Am Fam Physician. 2000 Dec 15;62(12):2575-2576.
Groups Push for ‘Getting to School Safely’ Program
In an effort to increase the safety of students traveling to and from school, the National Highway Traffic Safety Administration (NHTSA), in cooperation with the National Rural Health Association (NRHA) and other partner organizations, is developing the “Getting to School Safely” program. As part of the program, resources will be provided to persons involved in student travel, including parents, teachers and crossing guards. School transportation is important to the NRHA because, “vehicle safety is a health care issue that significantly affects rural communities,” said NRHA President Charlotte Hardt. “Public awareness is the first step in changing habits and making rural roadways safer. If each of us takes some action, large or small, we can make an impact and make sure that all children in rural areas get to school—and back home—safely.” A community action kit that includes fact sheets, examples of successful programs and safety tips is available from the NHTSA. To order the kit, fax your name and mailing address to NHTSA at 202-366-7721, Attn: Arlene. For more information, visit the NHTSA's Web site at http://www.nhtsa.dot.gov.
Surgeon General's Report Urges Promotion of Breast-Feeding
Calling breast-feeding rates among American women alarmingly low, Surgeon General David Satcher, M.D., Ph.D., has asked professional health care organizations to promote breast-feeding in his “Blueprint for Action on Breastfeeding.” According to the surgeon general, only 29 percent of mothers breast-feed at six months' postpartum. Rates are even lower among black women (19 percent). States Dr. Satcher: “Each of us, whether we play a role at the federal, state, local or private level, must turn these recommendations into programs best suited for our own communities. Together we can shape a future in which mothers can feel comfortable and free to breast-feed their children without societal hindrances.” Recognition of the benefits of breast-feeding has led to the adoption of breast-feeding policies by many health and professional organizations, including the American Academy of Family Physicians (AAFP). Dr. Satcher's report is available online at http://www.4woman.gov./Breastfeeding/index.htm.
AHRQ Awards Grants Aimed at Improving Patient Safety
The Agency for Healthcare Research and Quality (AHRQ; formerly called the Agency for Health Care Policy and Research) has announced that it will award $2 million to pay for six new research projects that will study ways to improve patient safety. The funds will come from the fiscal year 2000 budget; more money is expected to be granted in fiscal year 2001. The newly funded grants are “Characterizing Medical Error: A Primary Care Study” at the Virginia Commonwealth University, Richmond, Va.; “TIPI Systems to Reduce Errors in Emergency Cardiac Care,” New England Medical Center, Boston; “Brief Risky High Benefit Procedures: Best Practice Model,” University of Maryland, Baltimore; “Developing Best Practices for Patient Safety,” Stanford University, Stanford, Calif.; “Improving Safety by Computerizing Outpatient Prescribing,” Brigham and Women's Hospital, Boston; and “Teamwork and Error in Neonatal Intensive Care,” University of Texas Medical School, Houston. For more information on AHRQ's patient safety research programs, go to http://www.ahrq.gov/news/press/pr2000/excellpr.htm.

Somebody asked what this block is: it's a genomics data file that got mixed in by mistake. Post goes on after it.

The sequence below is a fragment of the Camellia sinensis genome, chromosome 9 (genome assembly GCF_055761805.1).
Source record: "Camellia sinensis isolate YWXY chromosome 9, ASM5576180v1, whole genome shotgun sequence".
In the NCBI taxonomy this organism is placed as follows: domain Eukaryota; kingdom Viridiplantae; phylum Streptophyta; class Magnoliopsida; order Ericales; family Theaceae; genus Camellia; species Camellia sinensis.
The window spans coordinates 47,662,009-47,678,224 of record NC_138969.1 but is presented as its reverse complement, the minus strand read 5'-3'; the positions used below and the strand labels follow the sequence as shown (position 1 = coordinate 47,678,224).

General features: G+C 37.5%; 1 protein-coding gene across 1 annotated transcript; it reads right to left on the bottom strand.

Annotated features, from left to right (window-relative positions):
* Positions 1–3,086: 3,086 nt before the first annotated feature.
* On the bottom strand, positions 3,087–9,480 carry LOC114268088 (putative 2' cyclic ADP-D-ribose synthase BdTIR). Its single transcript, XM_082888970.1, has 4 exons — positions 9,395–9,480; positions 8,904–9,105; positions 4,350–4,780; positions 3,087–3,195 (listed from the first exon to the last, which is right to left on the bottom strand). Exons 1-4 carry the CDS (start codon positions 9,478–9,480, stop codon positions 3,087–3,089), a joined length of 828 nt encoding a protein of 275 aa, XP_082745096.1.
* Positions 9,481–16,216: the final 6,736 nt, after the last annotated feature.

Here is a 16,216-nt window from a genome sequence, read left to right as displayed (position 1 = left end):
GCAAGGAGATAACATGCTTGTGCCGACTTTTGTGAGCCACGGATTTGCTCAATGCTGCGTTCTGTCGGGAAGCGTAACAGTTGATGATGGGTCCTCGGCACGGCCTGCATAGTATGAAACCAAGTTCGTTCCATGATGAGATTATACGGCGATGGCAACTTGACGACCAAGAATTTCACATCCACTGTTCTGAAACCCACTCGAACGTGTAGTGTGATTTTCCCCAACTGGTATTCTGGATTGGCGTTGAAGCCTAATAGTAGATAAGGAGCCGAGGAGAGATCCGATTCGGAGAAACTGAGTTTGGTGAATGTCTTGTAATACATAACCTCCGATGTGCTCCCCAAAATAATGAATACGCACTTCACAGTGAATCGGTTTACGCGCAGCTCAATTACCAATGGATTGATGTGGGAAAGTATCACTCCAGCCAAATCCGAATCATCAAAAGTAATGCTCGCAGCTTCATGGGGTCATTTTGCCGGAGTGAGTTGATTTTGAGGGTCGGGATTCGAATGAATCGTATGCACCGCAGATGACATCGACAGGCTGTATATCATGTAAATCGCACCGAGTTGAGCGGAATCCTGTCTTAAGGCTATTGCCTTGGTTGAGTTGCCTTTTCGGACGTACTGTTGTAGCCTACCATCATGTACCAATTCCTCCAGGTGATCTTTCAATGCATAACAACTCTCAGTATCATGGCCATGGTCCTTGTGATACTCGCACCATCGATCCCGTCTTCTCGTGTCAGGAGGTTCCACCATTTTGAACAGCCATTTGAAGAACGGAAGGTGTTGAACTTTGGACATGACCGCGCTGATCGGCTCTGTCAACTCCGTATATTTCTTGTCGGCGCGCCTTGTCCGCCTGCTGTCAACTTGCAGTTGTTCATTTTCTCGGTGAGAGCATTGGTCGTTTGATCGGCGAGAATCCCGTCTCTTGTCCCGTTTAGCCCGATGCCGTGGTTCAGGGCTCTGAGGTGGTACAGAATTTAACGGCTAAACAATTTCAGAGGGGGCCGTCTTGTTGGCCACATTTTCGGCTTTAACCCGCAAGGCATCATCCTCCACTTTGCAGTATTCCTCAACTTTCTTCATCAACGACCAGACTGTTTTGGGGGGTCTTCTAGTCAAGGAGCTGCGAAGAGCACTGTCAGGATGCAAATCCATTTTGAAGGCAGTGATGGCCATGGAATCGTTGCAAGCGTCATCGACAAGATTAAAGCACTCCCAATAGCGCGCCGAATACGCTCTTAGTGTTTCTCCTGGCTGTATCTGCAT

Watchdog Group Warns of Dangerous Toys
With the toy-giving season ahead, the U.S. Public Interest Research Group (PIRG) is warning consumers about scooters, a popular toy that hit the U.S. market last year. According to the Consumer Product Safety Commission, more than 26,000 injuries and two deaths have occurred this year. PIRG urges scooter users to wear helmets, knee and elbow pads, and ride scooters only on smooth surfaces away from traffic. In addition, PIRG is warning of a number of other products on store shelves that pose a danger to children. According to the group's 15th annual survey, toy-related injuries were responsible for 152,600 visits made by children to emergency departments in 1999. The group also warns consumers about toys that pose toxic hazards and urges manufacturers to voluntarily disclose whether toys contain phthalates or polyvinyl chloride. The group is focusing on hazardous toys in four categories: toys that present a choking hazard because of small parts; balloons; toxic toys; and scooters.
AAFP Sets Deadlines for Awards, Proposals in 2001
The AAFP has set deadlines for various awards and proposals in 2001. For each listing below, call the contact person at 800-274-2237 and the extension number provided, or send an e-mail.
Application deadline for the Parke-Davis Teacher Development Awards, which recognize excellence in part-time teaching, is January 15. For information and an application form, contact Susie Morantz at ext. 4470 or email@example.com.
AAFP's Public Health Award honors members who have made extraordinary contributions to public health. Nominations must be submitted by March 1. For more information and application forms, contact Nancy Crossfield at ext. 5542 or firstname.lastname@example.org.
Nominations for the Mead Johnson Awards for Graduate Education are due March 2. The awards recognize second-year residents demonstrating leadership, community involvement and exemplary patient care. Applications may be obtained by contacting Penny Fletcher at ext. 6812 or email@example.com.
The proposal deadline is March 15 for workshops, seminars, lectures, papers, poster displays and special interest discussions at the 2001 Conference on Patient Education Nov. 15 to 18 in Seattle. For more information, contact Melody Goller at ext. 3134 or firstname.lastname@example.org.
Copyright © 2000 by the American Academy of Family Physicians.
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